A tough retirement nest egg, the whistle-blowing way
James M. Berklan, McKnight's Editor
Two big reactions hit me when news of Johnson & Johnson's $2.2 billion Risperdal settlement with the government landed this week. First, J&J probably made a lot more than it's paying out and, second, some individual probably is going to cash a nice paycheck for bringing it all to light.
I'm right on at least the latter count. Whistle-blower Bernard Lisitza, a 74-year-old retired pharmacist from Illinois, helped the government make its case against J&J. Or vice versa. Whistle-blower suits begin with an individual filing against an entity and the government later joining in if it feels the case has legs.
Well, this one not only had legs, it galloped to an eye-popping finish. J&J settled the criminal and civil lawsuits against it by agreeing to a series of payments.
At issue was whether it improperly marketed — that is, oversold and over-promised — the antipsychotic Risperdal and other medicines.
Also, Omnicare, the top long-term care pharmacy provider in the United States, agreed in 2009 to pay $98 million to settle allegations that it solicited kickbacks in connection with this snake's nest.
That's where Lisitza came in. As a former Omnicare pharmacist and supervisor, he gave the feds an insider's view into what was happening. Without him, none of this probably ever comes to light, or at least not to the broad, public spotlight it's received.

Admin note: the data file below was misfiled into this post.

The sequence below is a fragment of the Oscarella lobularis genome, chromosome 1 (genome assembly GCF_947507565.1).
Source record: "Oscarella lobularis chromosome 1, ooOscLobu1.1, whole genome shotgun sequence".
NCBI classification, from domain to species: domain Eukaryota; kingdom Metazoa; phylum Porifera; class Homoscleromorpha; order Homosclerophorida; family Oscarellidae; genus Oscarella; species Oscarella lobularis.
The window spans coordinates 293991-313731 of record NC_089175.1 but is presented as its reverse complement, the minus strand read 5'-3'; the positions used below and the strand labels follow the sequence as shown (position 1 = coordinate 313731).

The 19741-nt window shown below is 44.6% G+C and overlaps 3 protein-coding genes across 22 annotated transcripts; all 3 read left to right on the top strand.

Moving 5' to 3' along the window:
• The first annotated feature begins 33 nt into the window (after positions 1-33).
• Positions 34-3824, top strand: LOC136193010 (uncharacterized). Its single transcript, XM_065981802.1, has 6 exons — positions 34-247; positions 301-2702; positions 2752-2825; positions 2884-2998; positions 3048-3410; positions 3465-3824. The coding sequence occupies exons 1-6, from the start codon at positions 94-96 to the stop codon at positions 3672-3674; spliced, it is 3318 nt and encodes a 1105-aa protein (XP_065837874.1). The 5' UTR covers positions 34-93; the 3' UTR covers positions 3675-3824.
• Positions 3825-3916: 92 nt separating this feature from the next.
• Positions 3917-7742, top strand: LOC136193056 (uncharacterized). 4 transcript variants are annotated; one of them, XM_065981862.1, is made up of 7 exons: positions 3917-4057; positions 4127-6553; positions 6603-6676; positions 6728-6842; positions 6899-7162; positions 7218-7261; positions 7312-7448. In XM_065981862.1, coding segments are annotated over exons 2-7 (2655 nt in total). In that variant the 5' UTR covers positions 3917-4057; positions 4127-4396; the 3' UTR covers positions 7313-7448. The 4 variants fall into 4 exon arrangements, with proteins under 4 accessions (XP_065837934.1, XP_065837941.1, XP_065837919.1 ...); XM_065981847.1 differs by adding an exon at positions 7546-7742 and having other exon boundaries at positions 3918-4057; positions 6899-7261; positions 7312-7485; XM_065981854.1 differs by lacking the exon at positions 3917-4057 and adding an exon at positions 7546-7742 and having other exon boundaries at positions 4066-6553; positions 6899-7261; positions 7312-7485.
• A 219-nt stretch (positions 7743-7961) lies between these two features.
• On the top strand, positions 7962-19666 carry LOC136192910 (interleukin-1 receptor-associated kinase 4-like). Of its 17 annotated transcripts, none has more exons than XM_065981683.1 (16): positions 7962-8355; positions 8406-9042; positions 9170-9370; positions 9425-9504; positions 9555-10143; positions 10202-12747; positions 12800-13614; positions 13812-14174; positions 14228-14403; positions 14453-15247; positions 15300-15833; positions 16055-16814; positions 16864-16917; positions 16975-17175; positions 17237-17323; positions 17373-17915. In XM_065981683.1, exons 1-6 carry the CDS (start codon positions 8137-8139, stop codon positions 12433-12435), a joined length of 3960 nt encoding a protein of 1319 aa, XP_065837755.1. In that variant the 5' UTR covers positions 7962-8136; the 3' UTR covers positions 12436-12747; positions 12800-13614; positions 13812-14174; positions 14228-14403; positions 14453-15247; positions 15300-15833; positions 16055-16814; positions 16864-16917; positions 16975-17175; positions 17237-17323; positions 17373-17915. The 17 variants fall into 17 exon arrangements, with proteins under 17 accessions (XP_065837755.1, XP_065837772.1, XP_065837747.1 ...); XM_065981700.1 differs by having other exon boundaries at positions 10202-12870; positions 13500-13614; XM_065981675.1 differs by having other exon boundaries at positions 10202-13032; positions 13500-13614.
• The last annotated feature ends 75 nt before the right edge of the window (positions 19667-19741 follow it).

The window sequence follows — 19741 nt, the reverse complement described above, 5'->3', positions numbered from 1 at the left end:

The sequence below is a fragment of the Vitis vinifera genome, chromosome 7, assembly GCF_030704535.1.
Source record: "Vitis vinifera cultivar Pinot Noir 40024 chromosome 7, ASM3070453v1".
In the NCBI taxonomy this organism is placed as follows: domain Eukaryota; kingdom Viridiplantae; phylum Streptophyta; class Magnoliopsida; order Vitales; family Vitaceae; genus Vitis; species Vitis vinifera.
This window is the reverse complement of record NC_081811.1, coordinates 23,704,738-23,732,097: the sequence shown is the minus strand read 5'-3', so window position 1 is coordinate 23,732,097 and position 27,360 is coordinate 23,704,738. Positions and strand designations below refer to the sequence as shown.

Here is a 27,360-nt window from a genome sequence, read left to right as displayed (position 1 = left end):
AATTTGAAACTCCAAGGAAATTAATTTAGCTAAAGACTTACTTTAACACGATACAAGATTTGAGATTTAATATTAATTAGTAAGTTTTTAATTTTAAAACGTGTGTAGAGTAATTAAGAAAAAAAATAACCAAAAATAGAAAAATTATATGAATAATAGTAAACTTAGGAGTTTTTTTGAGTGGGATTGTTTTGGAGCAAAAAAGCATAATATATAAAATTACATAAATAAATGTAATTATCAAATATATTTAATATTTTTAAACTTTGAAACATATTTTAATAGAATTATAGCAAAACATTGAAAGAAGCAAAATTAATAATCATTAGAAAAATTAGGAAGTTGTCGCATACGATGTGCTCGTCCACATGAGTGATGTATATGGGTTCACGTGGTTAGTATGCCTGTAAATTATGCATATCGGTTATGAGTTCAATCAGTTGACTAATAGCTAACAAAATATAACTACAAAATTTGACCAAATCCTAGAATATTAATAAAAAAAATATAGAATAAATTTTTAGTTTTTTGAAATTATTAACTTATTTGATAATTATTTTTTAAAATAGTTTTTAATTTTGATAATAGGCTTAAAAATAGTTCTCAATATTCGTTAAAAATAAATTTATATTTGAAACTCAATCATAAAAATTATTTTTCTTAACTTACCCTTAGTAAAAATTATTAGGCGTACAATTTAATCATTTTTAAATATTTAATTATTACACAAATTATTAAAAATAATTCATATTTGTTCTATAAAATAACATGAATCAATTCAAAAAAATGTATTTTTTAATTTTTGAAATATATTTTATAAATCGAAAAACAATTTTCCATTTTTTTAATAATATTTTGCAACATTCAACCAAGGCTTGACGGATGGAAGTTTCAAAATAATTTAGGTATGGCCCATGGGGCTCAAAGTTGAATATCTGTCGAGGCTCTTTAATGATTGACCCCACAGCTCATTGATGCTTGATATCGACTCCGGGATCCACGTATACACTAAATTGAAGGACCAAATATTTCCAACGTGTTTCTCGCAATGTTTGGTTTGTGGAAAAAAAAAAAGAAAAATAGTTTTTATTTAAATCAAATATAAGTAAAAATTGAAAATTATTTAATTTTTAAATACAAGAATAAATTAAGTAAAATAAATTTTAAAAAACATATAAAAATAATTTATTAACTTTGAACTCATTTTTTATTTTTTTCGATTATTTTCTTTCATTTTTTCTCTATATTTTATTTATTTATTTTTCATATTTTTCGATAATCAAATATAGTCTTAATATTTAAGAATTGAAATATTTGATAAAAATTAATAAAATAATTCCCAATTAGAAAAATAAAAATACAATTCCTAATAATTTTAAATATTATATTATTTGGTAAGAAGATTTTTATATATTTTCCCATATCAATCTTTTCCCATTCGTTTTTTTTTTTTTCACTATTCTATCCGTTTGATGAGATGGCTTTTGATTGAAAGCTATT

For the record, Lisitza is credited with assisting in five big cases against pharma companies: two fraud cases against Omnicare, the J&J bonanza and cases against pharmacies CVS Caremark Co. and Walgreen Co.
It's probably safe to say even if he weren't of retirement age, not too many pharmacy companies would be giving his job application much of a sniff in the future.
Not that he needs to pack a brown bag and take the bus to a 9-to-5 the rest of his life. For his part in the J&J settlement, Lisitza will share in a $27.7 million pot of whistle-blower money. His take from all five cases combined comes to more than $31 million, according to a report in the Chicago Tribune citing court documents.
Lisitza was not commenting publicly after the J&J settlement, his lawyer said. He probably wants to savor a long-sought victory like this, especially after being under the hot glare of counter-accusations for so long. Whistle-blowers might get a hefty paycheck in the end, but they are usually put through hell before ever getting to go to the bank.
In 2001, Lisitza was fired after raising questions about some Omnicare practices, according to court documents. In 2007, he decided to go after the big guys, alleging J&J paid kickbacks to Omnicare for improperly substituting medications. By 2010 Massachusetts prosecutors had bought in to Lisitza's complaints and absorbed his lawsuit.
The end result: 2.2 billion reasons for Lisitza and authorities to feel vindicated. And probably a few million long-term care providers and other individuals keeping a closer eye on how key medicines are being prescribed, sold and delivered to seniors.